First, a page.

No leakage of oil to sea from Equinor’s terminal in Bahamas
Norwegian oil and gas company Equinor has reported that there is currently no observed leakage of oil to the sea from its South Riding Point terminal in the Bahamas.
In the aftermath of Hurricane Dorian, Equinor said earlier this week it would clean up the oil spills from its South Riding Point oil terminal, spilled due to damage caused by the hurricane.
In an update on Wednesday, Equinor said that the situation for the people on the Bahamas continues to be very challenging. Equinor has an ongoing operation to respond to and clean up the oil spill in the Bahamas.
Equinor has a team working at South Riding Point terminal Bahamas including an onshore response team with oil spill technical specialist. In total, more than 200 personnel are working with the response in Bahamas, the US, and in Norway. Their objective is to address the situation at the South Riding Point terminal and to ensure the safety and well-being of employees and their families.
In order to support the broader relief efforts on the Bahamas, Equinor has decided to donate 1 million US dollars to one or more relief organizations involved in the response for the Bahamas. The organizations will be identified in collaboration with Equinor’s local management in the Bahamas.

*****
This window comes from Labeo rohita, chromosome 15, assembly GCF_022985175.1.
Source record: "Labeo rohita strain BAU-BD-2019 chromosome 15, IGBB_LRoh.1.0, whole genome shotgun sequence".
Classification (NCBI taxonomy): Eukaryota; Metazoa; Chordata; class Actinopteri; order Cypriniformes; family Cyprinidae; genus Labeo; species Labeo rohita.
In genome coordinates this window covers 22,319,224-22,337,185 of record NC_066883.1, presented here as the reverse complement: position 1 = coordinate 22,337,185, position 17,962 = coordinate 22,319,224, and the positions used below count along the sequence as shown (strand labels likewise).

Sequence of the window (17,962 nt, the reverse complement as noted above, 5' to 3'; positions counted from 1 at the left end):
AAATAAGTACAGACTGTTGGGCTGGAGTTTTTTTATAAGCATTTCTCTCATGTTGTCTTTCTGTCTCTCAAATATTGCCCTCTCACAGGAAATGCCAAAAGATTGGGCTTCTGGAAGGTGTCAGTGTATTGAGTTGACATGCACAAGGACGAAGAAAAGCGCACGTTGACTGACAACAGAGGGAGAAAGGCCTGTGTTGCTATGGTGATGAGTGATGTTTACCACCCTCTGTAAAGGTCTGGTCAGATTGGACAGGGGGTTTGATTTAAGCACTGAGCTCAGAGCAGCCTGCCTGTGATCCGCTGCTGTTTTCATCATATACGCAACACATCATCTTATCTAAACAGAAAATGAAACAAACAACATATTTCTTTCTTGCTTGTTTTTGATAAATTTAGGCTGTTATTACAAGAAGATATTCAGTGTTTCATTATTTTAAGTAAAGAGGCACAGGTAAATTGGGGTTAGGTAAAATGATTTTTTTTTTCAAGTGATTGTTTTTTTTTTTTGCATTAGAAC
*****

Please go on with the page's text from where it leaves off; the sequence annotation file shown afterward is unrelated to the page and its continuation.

Two vessels are mobilized for the response at the South Riding Point terminal with 42 personnel and onshore oil spill recovery equipment. The first vessel arrived at the terminal in the evening of September 10.
The second vessel is scheduled to arrive on location on September 12. The vessels include, containment booms and hundreds of bails of various absorbent pads/rolls, oil spill recovery skimmers, wash pumps, roll-off boxes for collection generated waste, light towers, and smaller boats and protection equipment.
Reducing risk of additional spills
Operations are ongoing at the terminal to secure the oil at the facility. Oil from the damaged tanks has been moved to remaining tanks at the facility to reduce the risk of additional oil spills. An oil boom has been deployed to close the harbor at the terminal as a precautionary measure, and to reduce the risk of oil spill to sea.
Two trucks have started recovery and transport of bulk free-standing oil on the ground to one of the tanks at the terminal.
Equinor has completed the initial surveillance of the terminal and surrounding areas from the air and the ground. There is currently no observed leakage of oil to the sea from the South Riding Point terminal, according to Equinor.
Aerial surveillance has identified potential product in open waters 70-80 kilometers northeast of the terminal within Long Point Bight close to Little Abaco Island. There are also indications that the product may have impacted a section of the coastline.
Although the source of this product is not known, Equinor will investigate and further evaluate necessary actions, including mobilization of suitable equipment and resources.
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